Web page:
Infant Nutrition Center

The LMH Health Infant Nutrition Center provides guidance and support to breastfeeding and bottle-feeding families. The Perfect Fit, a retail store within the Infant Nutrition Center, gives families access to breast pumps and other pregnancy and breastfeeding items for rent or for sale. Additionally, we have a team of certified lactation consultants and educators offering advice and assistance.

Frequently Asked Questions

How often should I nurse my baby?

Right after birth, babies need to be fed every 2-3 hours to get adequate nutrition. As soon as the milk "comes in," usually between the second and fourth days, you may nurse your baby on demand. Feeding should continue at least every 2-3 hours until your baby's weight has returned to the weight at birth (usually around two weeks of age).

My baby won't wake up to nurse. What should I do?

If your baby is within one day to two weeks old and not up to birth weight, you MUST nurse your baby every 2-3 hours. Sometimes babies cluster feed (eat at shorter time intervals), and that can be okay as long as they are eating at least eight times in a 24-hour period. If your baby is less than two weeks old, especially if only 3-4 days old, and you cannot wake the baby up, call your baby's doctor or a lactation consultant. If the baby is up to birth weight (usually around two weeks of age) do not be alarmed – be prepared to cluster feed!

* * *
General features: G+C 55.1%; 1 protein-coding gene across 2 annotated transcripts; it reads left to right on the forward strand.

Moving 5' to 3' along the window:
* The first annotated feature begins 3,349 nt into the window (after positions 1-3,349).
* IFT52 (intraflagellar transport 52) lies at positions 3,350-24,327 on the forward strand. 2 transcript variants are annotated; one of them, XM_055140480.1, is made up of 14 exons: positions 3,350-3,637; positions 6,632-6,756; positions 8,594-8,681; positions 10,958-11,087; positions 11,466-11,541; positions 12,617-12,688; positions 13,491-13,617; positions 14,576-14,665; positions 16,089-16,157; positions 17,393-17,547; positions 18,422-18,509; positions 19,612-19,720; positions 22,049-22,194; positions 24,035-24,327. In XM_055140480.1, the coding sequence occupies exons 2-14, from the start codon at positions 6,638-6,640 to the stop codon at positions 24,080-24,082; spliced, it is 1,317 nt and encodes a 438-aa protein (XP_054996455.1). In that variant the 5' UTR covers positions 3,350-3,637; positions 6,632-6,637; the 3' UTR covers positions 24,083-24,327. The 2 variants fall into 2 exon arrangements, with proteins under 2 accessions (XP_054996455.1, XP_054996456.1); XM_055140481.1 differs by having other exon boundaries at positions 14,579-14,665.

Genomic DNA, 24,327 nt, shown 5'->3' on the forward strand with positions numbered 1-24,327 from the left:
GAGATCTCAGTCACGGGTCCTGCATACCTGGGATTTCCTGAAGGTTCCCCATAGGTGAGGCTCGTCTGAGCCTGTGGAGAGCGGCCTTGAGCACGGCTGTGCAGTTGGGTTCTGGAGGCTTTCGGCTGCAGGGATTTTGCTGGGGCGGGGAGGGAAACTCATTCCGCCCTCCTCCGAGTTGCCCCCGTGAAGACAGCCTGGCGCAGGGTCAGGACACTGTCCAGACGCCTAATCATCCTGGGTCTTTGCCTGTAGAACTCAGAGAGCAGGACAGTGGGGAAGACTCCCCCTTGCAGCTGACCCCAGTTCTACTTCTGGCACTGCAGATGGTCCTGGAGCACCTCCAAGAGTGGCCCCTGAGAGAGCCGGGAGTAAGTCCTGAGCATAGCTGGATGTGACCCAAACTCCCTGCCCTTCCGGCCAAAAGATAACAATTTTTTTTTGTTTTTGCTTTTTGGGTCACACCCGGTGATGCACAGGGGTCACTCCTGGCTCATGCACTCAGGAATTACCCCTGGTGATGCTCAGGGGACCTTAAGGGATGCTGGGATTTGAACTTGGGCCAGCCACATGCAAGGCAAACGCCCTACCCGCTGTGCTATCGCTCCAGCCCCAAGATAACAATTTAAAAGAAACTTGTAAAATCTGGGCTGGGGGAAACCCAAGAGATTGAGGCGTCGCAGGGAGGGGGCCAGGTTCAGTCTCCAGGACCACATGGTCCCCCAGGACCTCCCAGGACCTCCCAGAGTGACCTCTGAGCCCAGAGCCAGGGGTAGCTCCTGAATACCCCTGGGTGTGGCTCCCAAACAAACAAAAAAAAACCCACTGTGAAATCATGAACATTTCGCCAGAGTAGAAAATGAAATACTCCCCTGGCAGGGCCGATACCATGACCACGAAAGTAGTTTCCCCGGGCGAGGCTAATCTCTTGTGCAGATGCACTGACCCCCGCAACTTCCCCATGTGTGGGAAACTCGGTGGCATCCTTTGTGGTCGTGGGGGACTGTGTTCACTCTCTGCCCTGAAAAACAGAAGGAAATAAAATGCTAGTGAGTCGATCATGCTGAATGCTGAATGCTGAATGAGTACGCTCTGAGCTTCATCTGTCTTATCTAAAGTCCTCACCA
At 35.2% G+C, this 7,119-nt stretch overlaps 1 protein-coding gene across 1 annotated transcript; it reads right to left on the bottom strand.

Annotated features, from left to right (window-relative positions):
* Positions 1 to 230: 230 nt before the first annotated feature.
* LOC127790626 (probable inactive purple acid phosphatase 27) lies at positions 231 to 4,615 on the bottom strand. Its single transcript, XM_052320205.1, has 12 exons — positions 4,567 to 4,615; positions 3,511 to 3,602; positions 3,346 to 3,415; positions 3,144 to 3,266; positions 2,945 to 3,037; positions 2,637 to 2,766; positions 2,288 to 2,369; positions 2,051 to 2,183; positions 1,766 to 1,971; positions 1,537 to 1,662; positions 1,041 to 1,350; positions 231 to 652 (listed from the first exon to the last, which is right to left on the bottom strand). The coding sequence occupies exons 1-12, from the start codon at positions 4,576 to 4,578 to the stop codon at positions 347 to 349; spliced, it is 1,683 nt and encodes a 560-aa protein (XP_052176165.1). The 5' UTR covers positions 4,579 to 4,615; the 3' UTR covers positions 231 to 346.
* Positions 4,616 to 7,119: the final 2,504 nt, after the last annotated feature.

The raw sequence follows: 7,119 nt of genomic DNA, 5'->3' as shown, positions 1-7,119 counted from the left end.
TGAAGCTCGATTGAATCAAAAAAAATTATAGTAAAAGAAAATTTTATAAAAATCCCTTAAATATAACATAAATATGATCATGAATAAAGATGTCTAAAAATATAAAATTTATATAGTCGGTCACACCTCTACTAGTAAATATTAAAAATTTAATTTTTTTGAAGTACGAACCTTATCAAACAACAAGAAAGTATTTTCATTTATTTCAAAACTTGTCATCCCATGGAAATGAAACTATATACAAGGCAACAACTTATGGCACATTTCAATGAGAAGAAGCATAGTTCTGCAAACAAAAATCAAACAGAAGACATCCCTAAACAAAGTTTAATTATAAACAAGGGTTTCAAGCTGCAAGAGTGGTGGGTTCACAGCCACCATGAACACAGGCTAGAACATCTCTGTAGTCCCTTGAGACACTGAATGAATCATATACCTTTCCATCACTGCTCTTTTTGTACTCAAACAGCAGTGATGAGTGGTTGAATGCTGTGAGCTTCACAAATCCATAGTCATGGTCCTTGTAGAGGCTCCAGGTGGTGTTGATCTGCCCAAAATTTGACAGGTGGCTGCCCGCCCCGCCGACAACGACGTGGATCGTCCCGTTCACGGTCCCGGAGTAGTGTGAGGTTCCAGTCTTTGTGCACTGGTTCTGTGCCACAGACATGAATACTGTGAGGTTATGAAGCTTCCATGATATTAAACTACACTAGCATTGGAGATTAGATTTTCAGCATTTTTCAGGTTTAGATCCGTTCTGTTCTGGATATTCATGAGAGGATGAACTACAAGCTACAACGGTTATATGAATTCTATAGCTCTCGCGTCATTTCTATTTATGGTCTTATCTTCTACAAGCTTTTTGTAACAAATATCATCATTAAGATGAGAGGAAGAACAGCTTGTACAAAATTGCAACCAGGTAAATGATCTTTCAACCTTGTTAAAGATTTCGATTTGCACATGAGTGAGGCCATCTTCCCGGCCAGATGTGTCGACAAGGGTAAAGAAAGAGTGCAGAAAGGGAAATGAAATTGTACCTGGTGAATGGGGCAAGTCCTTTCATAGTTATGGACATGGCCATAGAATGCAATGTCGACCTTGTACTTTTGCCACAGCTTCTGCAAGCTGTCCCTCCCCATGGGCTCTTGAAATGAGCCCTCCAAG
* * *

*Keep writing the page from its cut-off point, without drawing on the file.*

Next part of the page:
How do I know that my baby is getting enough breast milk?

About a day after your milk comes in, you should see 3-4 yellow bowel movements and 6-8 wet diapers in 24 hours.

I think I might need a breast pump. What are the reasons I might need one?

Breast pumps are always nice to have if you are going to be separated from your baby for any length of time. Pumps for occasional pumping are great for being away a short time. Efficient, electric, double-pumping machines, such as the ones offered in the Perfect Fit store, are recommended for full-time working mothers.

My breasts are swollen and hard. What should I do?

Can your baby latch on and nurse? If so, nurse, nurse, nurse. If not, and you cannot get anything to come out after a warm shower, massaging breasts, pumping or hand expression, call a lactation consultant for assistance.

If you have questions about breastfeeding and don't see the answer above, our team will be happy to help and answer all your questions. Call us at 785-505-6398.

Infant Nutrition Center